Pharmacy’s World, issue 275, July 30, 2014
The visual artist Peggy Kliafa spoke to The World of the Pharmacy for her show, “Pharmakon”:
Through the medicine one can speak of very important subjects
Taking a plunge into the world of art, The World of the Pharmacy hosts a different kind of interview in this last issue before the holidays. The occasion is an exhibition recently mounted at Kappatos Gallery, entitled “Pharmakon”, showcasing work by the visual artist Peggy Kliafa, which revolves around the medicine, approached in a unique way, very different from the way in which we are accustomed to see it and use it.
Peggy Kliafa spoke about the reasons that made her choose the medicine as the subject matter of her creative work, about the way she approached her topic, as well as about what she sought to convey through this project.
Interview to Giorgos Kiosses
Mrs. Kliafa, for the audience of our newspaper, medicine is their subject of study, their daily occupation, yet I believe that for most it will be quite a surprise as a source of inspiration for a visual artist. What made you become involved with the medicine?
The medicine is an interesting, multifaceted, timeless and universal subject. It touches everyone to a different degree. Moreover, through the medicine one can treat very important issues, such as the ephemeral nature of existence, our stance visavis life and death, the power of faith, innocence, the dual nature of things, moderation. Finally, the medicine and pharmaceutical packaging come in a variety of colours, forms and textures that have always excited my imagination. I acknowledge that this may not be the most common subject for a visual artist, but I am neither the first nor the only artist involved with it internationally. I hope, however, that I approach it in an original manner.
The overall theme of your work is “Pharmakon”. Could you expand on the aspects of the medicine that you seek to treat?
This project is based on three main conceptual entities, which reflect in my view the historical evolution of the medicine: Religion-Metaphysics, Nature and Science-Chemistry. Of course, history repeats itself, and nowadays we may still use faith and prayer, natural products, and the products of science as medicines alternatively and simultaneously.
In what kinds of works have you conveyed these aspects of the medicine?
The series “Religion-Metaphysics” comprises constructions of large-scale stained-glass windows, copies after windows in well-known cathedrals, where empty, discarded blister packages are used in place of colour compositions. In addition, Omphalio is a copy after a mosaic floor in a monastery, where actual pills are used as tesserae.
The series “Nature” includes paintings, a sculpture of a tree made of effervescent tablets and a wall paper.
The series “Science-Chemistry” brings together some very different works: painting portraits of pills, in heavy frames, a sculpture of a male figure made of effervescent pills, and a video showing how it dissolves in water, abstract works on the wall made of foil blisters, sculptures made of foil blisters, a series of works also related to biology (bacteria colonies depicted using blister packaging).
Interestingly, you have been using very different media in your work. Could you talk to us about this?
This is common in contemporary art. There comes an idea, and the visual artist must express it through the medium that best conveys it in his/her opinion. I am generally very interested in working with different media, and medicines gave me various possibilities. Pills, in different colours and shapes, and their packaging, are employed in some of the art works in geometrical, repeated patterns, meticulously organised and absolutely symmetrical, while in other artworks there is a looser structure. In any case, when one uses worthless materials the quality of execution becomes important, I think; this makes their creation time-consuming, but I find that relaxing. I also believe that the material itself “always narrates something” even outside of other contexts. All the more so, the packaging of used medicines.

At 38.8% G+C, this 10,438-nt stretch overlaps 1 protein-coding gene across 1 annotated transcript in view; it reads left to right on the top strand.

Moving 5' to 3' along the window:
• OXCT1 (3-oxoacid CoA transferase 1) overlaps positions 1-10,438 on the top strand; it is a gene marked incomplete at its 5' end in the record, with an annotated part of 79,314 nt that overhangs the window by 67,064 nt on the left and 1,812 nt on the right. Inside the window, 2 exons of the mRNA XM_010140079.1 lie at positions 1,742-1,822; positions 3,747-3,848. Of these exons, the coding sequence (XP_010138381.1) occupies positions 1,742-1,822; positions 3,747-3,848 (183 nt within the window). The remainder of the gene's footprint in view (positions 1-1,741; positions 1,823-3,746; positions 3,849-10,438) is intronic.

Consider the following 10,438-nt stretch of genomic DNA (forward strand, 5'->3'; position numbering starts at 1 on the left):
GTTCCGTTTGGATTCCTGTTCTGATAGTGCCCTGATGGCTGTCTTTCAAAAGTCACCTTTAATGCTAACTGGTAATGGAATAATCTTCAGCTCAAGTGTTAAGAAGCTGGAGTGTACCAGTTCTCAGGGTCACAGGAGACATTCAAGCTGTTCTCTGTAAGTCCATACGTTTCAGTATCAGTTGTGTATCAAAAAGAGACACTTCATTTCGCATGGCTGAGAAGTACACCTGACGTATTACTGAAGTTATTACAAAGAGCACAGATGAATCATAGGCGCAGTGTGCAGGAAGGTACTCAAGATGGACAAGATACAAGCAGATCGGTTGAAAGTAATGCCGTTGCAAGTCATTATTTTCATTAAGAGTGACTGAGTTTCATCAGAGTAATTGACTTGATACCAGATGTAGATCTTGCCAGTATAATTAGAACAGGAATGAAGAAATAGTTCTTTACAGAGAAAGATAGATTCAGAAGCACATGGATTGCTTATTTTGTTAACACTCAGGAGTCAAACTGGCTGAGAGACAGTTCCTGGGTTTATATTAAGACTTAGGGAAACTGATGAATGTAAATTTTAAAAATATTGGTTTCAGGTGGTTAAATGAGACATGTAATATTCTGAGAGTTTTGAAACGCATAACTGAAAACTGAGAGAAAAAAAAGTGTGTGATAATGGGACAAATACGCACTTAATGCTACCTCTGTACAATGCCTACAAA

There is an element of surprise in your works. The first impression one forms from a distance changes when up close, discovering the use of surprising media and ideas.
This is true! I seek to create pleasant images, as I feel that one’s messages are easier to convey through them; I also believe that it is good to be able to live with works of art.
I am moreover interested in introducing an element of surprise either in the medium itself, as is the case with discarded blister packaging and pills, or in the meaning, as is the case in nearly all my work.
I imagine that it will be an even bigger surprise for pharmacists to see the materials with which they are involved on a daily basis morph into something entirely different.
We note that your works, althrough treating what for some people is an “unpleasant” topic, convey optimism. What is the message that you have sought to get across when you started this project?
I believe that works of art must be open-ended and pose questions without providing absolute answers.
I know that certain medicines have changed the course of history, and others will continue to change many people’s personal histories. I only wish that we may use them with moderation and wisdom.
Portraits of pills
A rosette of pill packaging
A sculpture of effervescent pills
I imagine that it will be even more of a surprise for pharmacists to see the materials with which they are occupied on a daily basis morph into something entirely different
Some medicines have changed the course of history; others will continue to change the personal histories of many people